At that moment the orchestra struck up a waltz.
“You see that gentleman—that hypochondriac who goes along turning his head from side to side, seeking salutes? That’s the celebrated governor of Pangasinan, a good man who loses his appetite whenever any Indian fails to salute him. He would have died if he hadn’t issued the proclamation about salutes to which he owes his celebrity. Poor fellow, it’s only been three days since he came from the province and look how thin he has become! Oh, here’s the great man, the illustrious—open your eyes!”
“Who? That man with knitted brows?”
“Yes, that’s Don Custodio, the liberal, Don Custodio. His brows are knit because he’s meditating over some important project. If the ideas he has in his head were carried out, this would be a different world! Ah, here comes Makaraig, your housemate.”
It was in fact Makaraig, with Pecson, Sandoval, and Isagani. Upon seeing them, Tadeo advanced and spoke to them.
“Aren’t you coming in?” Makaraig asked him.
“We haven’t been able to get tickets.”
“Fortunately, we have a box,” replied Makaraig. “Basilio couldn’t come. Both of you, come in with us.”
Tadeo did not wait for the invitation to be repeated, but the novice, fearing that he would intrude, with the timidity natural to the provincial Indian, excused himself, nor could he be persuaded to enter.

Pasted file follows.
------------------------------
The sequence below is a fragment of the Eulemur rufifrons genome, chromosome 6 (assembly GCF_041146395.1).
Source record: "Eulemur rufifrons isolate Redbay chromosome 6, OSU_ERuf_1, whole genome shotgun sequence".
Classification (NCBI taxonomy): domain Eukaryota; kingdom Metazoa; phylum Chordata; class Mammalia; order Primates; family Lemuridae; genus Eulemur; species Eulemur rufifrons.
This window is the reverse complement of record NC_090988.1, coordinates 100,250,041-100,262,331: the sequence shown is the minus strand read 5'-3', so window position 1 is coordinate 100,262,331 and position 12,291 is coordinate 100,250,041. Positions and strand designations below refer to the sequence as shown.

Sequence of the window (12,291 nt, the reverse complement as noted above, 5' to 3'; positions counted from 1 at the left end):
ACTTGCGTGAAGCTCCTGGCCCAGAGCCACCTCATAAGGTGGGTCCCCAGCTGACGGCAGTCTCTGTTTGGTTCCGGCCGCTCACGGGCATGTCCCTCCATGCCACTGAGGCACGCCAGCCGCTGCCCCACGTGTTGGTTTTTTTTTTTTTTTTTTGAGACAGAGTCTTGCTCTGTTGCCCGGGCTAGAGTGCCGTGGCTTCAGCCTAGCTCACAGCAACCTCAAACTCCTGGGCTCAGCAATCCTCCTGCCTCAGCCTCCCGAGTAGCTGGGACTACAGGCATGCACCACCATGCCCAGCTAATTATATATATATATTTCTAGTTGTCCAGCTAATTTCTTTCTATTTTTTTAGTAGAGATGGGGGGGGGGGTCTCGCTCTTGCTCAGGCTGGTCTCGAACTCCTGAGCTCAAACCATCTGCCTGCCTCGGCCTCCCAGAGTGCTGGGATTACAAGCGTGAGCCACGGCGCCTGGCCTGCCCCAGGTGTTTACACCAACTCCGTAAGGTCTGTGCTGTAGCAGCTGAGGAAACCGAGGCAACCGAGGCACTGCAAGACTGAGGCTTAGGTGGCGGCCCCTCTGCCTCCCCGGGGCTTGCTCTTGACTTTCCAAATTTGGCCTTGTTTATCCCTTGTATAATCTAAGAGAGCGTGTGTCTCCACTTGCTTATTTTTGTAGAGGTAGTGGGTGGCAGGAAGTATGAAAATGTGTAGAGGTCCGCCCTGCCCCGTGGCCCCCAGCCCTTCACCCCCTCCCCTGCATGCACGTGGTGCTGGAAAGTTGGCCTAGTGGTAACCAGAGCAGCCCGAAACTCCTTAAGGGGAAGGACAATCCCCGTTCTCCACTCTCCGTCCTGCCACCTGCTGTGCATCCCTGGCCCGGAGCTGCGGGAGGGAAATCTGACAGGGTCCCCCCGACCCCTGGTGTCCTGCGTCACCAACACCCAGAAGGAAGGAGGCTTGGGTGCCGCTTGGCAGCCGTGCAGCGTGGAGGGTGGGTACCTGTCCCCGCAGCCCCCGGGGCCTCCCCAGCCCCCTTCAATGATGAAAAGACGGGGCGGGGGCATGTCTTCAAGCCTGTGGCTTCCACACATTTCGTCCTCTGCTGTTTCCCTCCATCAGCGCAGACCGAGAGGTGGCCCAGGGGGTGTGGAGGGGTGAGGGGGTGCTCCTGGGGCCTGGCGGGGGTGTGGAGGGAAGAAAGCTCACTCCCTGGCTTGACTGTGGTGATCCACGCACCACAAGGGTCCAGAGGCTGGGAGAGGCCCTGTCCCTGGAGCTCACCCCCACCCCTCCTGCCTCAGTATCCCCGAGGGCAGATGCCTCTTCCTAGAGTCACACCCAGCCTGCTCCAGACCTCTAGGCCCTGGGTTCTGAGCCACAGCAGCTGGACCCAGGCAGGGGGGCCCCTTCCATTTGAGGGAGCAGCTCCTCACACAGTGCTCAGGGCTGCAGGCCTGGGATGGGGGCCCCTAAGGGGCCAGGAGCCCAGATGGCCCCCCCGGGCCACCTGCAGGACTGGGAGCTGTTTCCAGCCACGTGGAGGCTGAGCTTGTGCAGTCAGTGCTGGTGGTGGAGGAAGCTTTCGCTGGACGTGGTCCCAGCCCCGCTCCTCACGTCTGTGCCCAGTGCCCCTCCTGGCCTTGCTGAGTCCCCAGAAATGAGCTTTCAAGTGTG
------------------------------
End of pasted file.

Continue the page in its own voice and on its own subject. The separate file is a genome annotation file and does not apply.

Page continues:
The interior of the theater presented a lively aspect. It was filled from top to bottom, with people standing in the corridors and in the aisles, fighting to withdraw a head from some hole where they had inserted it, or to shove an eye between a collar and an ear. The open boxes, occupied for the most part by ladies, looked like baskets of flowers, whose petals—the fans—shook in a light breeze, wherein hummed a thousand bees. However, just as there are flowers of strong or delicate fragrance, flowers that kill and flowers that console, so from our baskets were exhaled like emanations: there were to be heard dialogues, conversations, remarks that bit and stung. Three or four boxes, however, were still vacant, in spite of the lateness of the hour. The performance had been advertised for half-past eight and it was already a quarter to nine, but the curtain did not go up, as his Excellency had not yet arrived. The gallery-gods, impatient and uncomfortable in their seats, started a racket, clapping their hands and pounding the floor with their canes.
“Boom—boom—boom! Ring up the curtain! Boom—boom—boom!”
The artillerymen were not the least noisy. Emulators of Mars, as Ben-Zayb called them, they were not satisfied with this music; thinking themselves perhaps at a bullfight, they made remarks at the ladies who passed before them in words that are euphemistically called flowers in Madrid, although at times they seem more like foul weeds. Without heeding the furious looks of the husbands, they bandied from one to another the sentiments and longings inspired by so many beauties.